How To Shorten The Chain On Your Mountain Bike

– Hello sports fans. Today we’re going to be
taking a look at our chains, how to ensure they’re the correct length and how to fit a new one. This is really important to optimize both performance and safety. (whooshing) (clanking) For this video, all you’re going to need is a chain-breaking tool as
well as a brand new chain. You do have the optional
luxury of quick link pliers, but they’re not strictly necessary. Now when we’re replacing our chain, we can potentially cut
it to the same length, but before we go rushing
in with our golden ticket to drive train bliss. (sparkling sound effects) How do we know that this
chain is the right length to begin with? What we don’t want to do is go off a chain that’s incorrect and then potentially cut a new chain too short. The way I like to do it is
we go off a thing called B-Tension. B-Tension is basically how
far away is the adjustment that affects how far away
that top jockey wheel sits from the teeth of the cassette. Now, B-Tension isn’t a
substitute for chain length, but it’s kind of a set and forget and it’s really important to
get it correct the first time. The best way to do this,
or my preferred way, is I go into the second
largest cog of the back and I’m going to look
through and what those teeth at the top of the jockey
wheel just a millimeter or two away from kissing the
teeth of the largest cog. This means when you ride
up into that biggest cog, that lowest gear, it’s going to be nice
and clear of each other. If you’re getting a
(trilling sound) as you go through the cassette, it
means that there isn’t enough B-tension, but conversely, if you have too much and
there is a country mile between the two, that is going
to have an adverse affect on performance and like
I said, B-tension is not a substitute for correct chain length. (upbeat music) Now, on this bike, the
chain length is actually already pretty good. There are two main ways
you can visually inspect to see if the chain
length is indeed correct. The first way is you go into largest cog and your biggest one in the front if you’ve got a double or a triple. This is when the system
is under its most tension. And you want to make sure
that the chain line is kind of perpendicular to the ground. The other way, and
personally my preferred way, is when you go into the
smallest cog at the back and the smallest cog at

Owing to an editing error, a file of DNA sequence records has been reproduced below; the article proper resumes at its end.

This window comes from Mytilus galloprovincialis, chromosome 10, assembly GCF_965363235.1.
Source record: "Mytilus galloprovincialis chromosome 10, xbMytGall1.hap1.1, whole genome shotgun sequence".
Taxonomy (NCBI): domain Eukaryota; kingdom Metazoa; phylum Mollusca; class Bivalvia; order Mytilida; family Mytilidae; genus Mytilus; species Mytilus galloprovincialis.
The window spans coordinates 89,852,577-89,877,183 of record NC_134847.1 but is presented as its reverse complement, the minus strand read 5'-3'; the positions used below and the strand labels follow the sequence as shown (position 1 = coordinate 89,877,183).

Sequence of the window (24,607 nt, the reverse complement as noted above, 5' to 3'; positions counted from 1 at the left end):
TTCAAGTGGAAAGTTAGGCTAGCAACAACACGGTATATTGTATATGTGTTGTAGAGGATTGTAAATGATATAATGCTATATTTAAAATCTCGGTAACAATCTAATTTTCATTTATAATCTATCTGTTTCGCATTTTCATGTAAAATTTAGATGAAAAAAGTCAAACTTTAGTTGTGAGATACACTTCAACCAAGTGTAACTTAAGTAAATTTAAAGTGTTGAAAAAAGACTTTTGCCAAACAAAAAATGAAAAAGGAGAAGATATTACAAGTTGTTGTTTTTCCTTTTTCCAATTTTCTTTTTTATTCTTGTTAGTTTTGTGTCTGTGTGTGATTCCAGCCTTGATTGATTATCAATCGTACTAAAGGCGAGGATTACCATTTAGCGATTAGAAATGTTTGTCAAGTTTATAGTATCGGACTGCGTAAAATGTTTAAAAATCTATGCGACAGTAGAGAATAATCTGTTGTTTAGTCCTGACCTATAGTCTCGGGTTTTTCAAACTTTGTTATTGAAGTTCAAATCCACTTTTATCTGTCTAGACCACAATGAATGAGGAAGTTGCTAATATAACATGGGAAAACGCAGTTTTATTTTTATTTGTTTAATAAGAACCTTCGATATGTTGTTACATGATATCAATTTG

the front, yet again, if you’re running a double or a triple, and this is where the system
is under its most slack, and you want to make sure its just coming under tension there. Now why would you want to run
as much slack as possible? Surely, devil’s advocates would
say that you actually want the shortest chain possible to
keep vibration to a minimum. However, full suspension bikes undergo a thing we call chain growth. Now what does this term mean? It means as the bike goes into its travel, the wheel base of the bike
extends, putting more tension on to the system. So, if you have the chain
as short as possible when you go into the bike’s travel, you can actually, really
have a detrimental affect on your suspension’s performance, which is obviously what we don’t want and under a large compression, especially ln these
bigger cogs at the back, you can either rip a mech clean off, or snap a chain, which
is going to leave you up a certain type of
creek without a paddle. (clicking chain sounds} (upbeat music) Now, as we can see, when
it’s in its smallest cog, the back and the system
is under the least amount of tension it will be under. It’s actually still, just
taking some load there lifting the chain off
that front jockey wheel. This is really, really important. If the chain is grounding out
on that jockey wheel there, it’s not under enough tension. Now, please do this sensibly. Don’t go cutting once and
worrying about it later. But, as the old adage
goes, measure it twice, measure it three times. There are no excuses not
to take it step by step and ensure it’s the correct length. (techno music) How long should a chain last? Well, there are huge amounts of variables: how you use your gears;
what you lube them with; where you ride will all have an affect on the life of your chain. There isn’t really a way
to inspect it by eye. You do need a chain wear tool, but those tools are really good and they can actually premeditate when you are going to start wearing out those cogs in the back. Anything over .75 is
getting into the territory where these will be so sufficiently worn that a new chain will slip up. So if it’s above .75,
really start considering to swap out that chain. Sometimes, it’s even .05, but check with your chain manufacturer. So, first things first,
let’s remove this chain. (rhythmic music) There are two ways to do this. We can either use quick link pliers. Just snip that one and open it up, or if we’re just throwing
the chain away anyway, we can use a set of chain breakers. To make your life easier, put
the clutch on the rear neck, so we pull the cage
forward and just activate that little button there. This gives us plenty of slack to work with and using our pliers here, we’re just going to snap it open and we can pull this chain like so and if we lift it behind the cassette, we can actually just pull it up. (uplifting music) So this is our brand spanking new chain. Now a couple of things